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Survival mode: Canada Post to focus on delivering your online purchases

A Canada Post truck is seen on Tuesday, May 1, 2012 in Toronto.

Matthew Sherwood/The Globe and Mail

In Canada, the red mailbox is a brand unto itself – instantly recognizable, part of the everyday streetscape, but also a symbol of Canada Post Corp.'s torrent of red ink.

It's no secret the purveyor of snail mail is under threat in a digital age. So now, the Crown corporation is looking to associate its business with a more modern symbol: the red shopping cart.

On Monday, Canada Post will launch a nationwide advertising campaign – its first in more than five years, aside from a short-term holiday campaign in 2011 – designed to promote itself as a shipping vehicle for Canadians who are shopping on the Web. The post office has bought advertising space on television and online until the end of the year. Ads in the first phase of the campaign will feature a self-propelled red cart ferrying parcels to shoppers. Beginning mid-October, holiday ads also featuring the red cart will begin to appear.

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The shift in focus has never been more urgent. Canada Post is looking at a round of aggressive cost-cutting to compensate for a business in permanent decline. Just last week, the Crown corporation warned it could run out of money by this time next year, unless it can find relief through "additional financing" from the federal government or from payments on its pension deficit.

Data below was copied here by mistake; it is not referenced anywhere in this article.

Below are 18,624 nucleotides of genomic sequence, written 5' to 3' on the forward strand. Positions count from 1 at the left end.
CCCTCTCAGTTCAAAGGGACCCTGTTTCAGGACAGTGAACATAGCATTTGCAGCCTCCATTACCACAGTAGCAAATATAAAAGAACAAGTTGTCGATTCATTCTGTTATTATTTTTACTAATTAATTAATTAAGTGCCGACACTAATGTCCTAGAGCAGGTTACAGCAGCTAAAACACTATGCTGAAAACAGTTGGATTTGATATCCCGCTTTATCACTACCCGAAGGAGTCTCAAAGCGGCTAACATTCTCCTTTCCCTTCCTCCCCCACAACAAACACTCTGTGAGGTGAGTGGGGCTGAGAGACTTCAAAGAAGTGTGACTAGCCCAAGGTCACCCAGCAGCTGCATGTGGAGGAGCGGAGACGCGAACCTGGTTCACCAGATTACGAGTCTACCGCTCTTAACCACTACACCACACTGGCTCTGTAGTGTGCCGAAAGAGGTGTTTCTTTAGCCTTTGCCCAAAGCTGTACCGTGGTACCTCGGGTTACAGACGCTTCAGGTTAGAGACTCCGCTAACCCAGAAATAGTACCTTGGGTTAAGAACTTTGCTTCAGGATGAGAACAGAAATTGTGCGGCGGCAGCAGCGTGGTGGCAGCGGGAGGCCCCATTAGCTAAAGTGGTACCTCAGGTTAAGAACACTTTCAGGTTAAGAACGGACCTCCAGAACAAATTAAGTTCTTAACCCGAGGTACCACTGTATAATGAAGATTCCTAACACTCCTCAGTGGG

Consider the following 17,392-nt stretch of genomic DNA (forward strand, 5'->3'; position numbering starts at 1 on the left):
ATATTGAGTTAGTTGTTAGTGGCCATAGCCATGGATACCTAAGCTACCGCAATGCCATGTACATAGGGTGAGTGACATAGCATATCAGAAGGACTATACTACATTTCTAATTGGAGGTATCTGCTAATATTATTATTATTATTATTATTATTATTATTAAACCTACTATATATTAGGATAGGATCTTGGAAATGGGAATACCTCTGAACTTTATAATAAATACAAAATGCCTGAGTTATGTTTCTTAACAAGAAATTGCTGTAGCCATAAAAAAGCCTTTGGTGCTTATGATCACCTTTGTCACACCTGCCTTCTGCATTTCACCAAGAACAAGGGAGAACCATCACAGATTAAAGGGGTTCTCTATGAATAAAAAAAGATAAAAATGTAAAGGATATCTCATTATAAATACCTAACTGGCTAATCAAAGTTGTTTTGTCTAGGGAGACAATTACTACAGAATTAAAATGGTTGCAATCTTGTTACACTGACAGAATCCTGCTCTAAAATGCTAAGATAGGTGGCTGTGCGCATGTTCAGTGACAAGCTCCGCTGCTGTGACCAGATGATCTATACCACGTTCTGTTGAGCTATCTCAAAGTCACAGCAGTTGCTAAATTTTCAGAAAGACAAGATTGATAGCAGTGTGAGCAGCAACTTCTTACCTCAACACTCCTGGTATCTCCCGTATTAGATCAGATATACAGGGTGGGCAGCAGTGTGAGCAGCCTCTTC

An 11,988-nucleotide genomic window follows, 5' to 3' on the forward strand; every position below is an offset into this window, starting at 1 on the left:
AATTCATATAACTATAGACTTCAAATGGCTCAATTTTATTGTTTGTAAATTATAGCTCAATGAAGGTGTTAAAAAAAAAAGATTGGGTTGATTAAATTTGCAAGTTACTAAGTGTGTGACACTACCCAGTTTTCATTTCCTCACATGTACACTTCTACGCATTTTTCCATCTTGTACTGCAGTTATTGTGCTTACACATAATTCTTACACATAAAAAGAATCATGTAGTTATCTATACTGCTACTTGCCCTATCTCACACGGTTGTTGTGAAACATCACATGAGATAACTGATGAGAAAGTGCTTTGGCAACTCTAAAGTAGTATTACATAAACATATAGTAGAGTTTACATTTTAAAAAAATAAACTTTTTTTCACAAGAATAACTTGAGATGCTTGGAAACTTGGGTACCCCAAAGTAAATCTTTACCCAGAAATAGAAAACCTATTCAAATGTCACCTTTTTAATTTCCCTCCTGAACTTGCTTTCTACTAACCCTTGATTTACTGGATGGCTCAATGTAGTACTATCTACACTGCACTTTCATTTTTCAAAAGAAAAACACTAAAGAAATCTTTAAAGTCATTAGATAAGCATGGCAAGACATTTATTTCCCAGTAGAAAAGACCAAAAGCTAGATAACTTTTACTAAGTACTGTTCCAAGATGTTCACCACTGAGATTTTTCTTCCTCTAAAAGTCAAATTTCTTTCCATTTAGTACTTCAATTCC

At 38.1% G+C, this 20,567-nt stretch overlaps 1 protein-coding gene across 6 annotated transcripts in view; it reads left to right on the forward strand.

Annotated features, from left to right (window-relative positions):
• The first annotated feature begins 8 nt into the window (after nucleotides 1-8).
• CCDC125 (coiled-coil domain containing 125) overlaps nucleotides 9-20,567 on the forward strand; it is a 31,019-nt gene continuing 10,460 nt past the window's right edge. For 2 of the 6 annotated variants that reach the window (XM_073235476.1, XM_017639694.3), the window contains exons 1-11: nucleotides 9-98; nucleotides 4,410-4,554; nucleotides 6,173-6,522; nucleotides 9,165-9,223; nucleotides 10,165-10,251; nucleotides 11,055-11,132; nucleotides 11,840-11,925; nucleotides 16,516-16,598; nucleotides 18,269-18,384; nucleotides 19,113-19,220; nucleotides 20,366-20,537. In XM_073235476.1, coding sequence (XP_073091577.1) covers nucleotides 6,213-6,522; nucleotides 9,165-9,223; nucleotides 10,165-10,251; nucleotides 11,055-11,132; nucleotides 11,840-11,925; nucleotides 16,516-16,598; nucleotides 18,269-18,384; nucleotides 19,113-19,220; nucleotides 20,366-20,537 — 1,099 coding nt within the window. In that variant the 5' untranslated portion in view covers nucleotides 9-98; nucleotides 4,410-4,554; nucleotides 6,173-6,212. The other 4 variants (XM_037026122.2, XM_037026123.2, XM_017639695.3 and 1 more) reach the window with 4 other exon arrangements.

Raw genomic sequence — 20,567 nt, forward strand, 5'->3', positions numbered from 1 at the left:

While traditional letter mail makes up 51 per cent of the agency's revenue, it is in decline. Parcels account for much less, but present an opportunity for growth, given the massive rise in e-commerce in recent years.

"Our transaction mail business is a dying business," said Lise Côté, general manager of consumer and small business marketing at Canada Post. "This is where we're placing our bets."

The marketing challenge Canada Post faces is similar to many other legacy businesses struggling to remain relevant. While its marketing budget has traditionally been very small, the post office is planning to advertise more regularly. Like other marketers in transition, it will need to convert the associations between its brand and a dying business in consumers' minds.

"The cart is symbolic of our extension of the online shopping experience," she said. "We are that cart."

Canada Post says it already delivers more than half of the parcels sent from businesses to consumers each year – including via partnerships with the U.S. Postal Service to carry parcels from the border to Canadian households that make purchases from U.S. websites.

The postal service believes that volume will grow – Canada has thus far lagged other countries when it comes to the growth of e-commerce. The agency's research shows that online purchases accounted for just 3.7 per cent of total retail sales in Canada in 2012, while the U.S. share is estimated at up to 9 per cent.